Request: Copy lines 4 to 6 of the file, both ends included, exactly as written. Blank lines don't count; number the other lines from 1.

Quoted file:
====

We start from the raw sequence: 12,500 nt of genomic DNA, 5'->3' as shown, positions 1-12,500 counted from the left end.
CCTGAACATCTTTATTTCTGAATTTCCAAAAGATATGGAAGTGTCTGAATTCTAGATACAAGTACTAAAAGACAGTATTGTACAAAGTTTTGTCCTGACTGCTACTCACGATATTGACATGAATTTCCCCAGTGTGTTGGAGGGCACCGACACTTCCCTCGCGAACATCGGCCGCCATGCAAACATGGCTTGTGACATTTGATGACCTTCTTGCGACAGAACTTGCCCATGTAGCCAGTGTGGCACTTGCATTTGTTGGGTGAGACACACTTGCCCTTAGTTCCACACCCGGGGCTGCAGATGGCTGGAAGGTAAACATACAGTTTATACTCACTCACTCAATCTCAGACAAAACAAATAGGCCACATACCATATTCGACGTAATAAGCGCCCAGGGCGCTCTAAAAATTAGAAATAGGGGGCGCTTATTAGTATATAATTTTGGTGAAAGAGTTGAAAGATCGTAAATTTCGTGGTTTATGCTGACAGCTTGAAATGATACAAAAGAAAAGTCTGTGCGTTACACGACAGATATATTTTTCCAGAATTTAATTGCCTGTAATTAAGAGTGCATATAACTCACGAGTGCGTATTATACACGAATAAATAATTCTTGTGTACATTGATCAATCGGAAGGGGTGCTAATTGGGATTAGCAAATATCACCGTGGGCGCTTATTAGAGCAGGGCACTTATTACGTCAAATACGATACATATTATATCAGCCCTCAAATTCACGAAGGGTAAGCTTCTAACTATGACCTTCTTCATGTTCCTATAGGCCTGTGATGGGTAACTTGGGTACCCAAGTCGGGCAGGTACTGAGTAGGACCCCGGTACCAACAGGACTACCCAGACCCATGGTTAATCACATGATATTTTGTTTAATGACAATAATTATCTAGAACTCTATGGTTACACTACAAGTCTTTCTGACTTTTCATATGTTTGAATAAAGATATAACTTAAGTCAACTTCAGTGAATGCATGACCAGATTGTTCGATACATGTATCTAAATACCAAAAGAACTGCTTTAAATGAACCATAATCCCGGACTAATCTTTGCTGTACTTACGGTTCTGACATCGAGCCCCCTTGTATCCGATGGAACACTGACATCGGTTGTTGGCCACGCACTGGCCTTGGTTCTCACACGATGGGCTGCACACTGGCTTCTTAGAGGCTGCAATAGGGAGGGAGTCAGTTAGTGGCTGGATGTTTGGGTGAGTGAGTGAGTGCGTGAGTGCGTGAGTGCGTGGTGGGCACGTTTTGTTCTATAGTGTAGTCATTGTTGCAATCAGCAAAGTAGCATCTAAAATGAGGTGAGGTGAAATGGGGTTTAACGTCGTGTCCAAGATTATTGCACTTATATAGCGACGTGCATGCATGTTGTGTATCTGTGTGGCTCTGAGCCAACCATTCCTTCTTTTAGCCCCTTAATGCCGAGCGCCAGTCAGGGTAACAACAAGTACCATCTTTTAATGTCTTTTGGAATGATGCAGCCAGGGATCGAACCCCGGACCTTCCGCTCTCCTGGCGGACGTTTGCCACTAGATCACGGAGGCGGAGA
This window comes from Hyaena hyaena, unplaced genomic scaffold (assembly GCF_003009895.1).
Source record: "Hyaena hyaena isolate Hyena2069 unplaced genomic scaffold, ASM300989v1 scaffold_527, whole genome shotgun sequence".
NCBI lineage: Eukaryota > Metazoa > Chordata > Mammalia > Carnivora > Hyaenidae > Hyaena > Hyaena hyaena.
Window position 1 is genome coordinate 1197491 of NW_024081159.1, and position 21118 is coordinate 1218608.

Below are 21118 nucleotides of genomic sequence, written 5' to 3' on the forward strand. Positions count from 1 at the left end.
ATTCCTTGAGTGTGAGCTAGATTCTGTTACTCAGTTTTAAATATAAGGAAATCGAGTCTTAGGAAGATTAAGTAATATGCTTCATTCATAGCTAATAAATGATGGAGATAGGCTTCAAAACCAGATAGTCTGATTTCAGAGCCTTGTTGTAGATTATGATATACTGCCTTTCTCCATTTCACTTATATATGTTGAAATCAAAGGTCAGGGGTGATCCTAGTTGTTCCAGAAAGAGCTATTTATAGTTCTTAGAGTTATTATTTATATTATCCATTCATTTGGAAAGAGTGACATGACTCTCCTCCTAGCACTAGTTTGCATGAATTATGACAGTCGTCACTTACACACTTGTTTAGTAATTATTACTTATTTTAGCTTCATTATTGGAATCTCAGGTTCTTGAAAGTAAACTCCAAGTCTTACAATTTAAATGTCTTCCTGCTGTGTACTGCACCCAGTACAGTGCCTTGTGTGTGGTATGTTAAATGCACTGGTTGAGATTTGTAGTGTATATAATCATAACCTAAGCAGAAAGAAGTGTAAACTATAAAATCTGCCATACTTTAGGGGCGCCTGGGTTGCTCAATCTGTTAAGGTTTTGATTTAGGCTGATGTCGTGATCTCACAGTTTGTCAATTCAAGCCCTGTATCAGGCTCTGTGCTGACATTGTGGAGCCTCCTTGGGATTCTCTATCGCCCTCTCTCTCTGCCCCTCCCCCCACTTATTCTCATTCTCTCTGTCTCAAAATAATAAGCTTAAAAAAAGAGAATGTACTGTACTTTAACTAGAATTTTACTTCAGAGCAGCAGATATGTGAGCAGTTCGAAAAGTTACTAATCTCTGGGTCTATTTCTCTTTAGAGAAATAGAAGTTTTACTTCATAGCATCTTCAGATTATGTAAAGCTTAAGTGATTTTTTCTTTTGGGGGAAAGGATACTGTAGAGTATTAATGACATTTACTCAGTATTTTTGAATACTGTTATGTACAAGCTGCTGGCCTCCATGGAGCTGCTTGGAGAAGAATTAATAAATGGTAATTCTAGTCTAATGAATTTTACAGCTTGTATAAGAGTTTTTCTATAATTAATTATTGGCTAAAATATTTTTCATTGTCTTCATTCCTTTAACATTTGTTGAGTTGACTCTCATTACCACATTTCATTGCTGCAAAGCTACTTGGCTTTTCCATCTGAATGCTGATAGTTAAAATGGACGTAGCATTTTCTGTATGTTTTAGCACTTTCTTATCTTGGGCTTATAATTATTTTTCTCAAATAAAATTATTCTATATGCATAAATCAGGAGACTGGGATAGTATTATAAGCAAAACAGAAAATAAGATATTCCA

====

Source record: "Hyaena hyaena isolate Hyena2069 unplaced genomic scaffold, ASM300989v1 scaffold_527, whole genome shotgun sequence".
NCBI lineage: Eukaryota > Metazoa > Chordata > Mammalia > Carnivora > Hyaenidae > Hyaena > Hyaena hyaena.
Window position 1 is genome coordinate 1197491 of NW_024081159.1, and position 21118 is coordinate 1218608.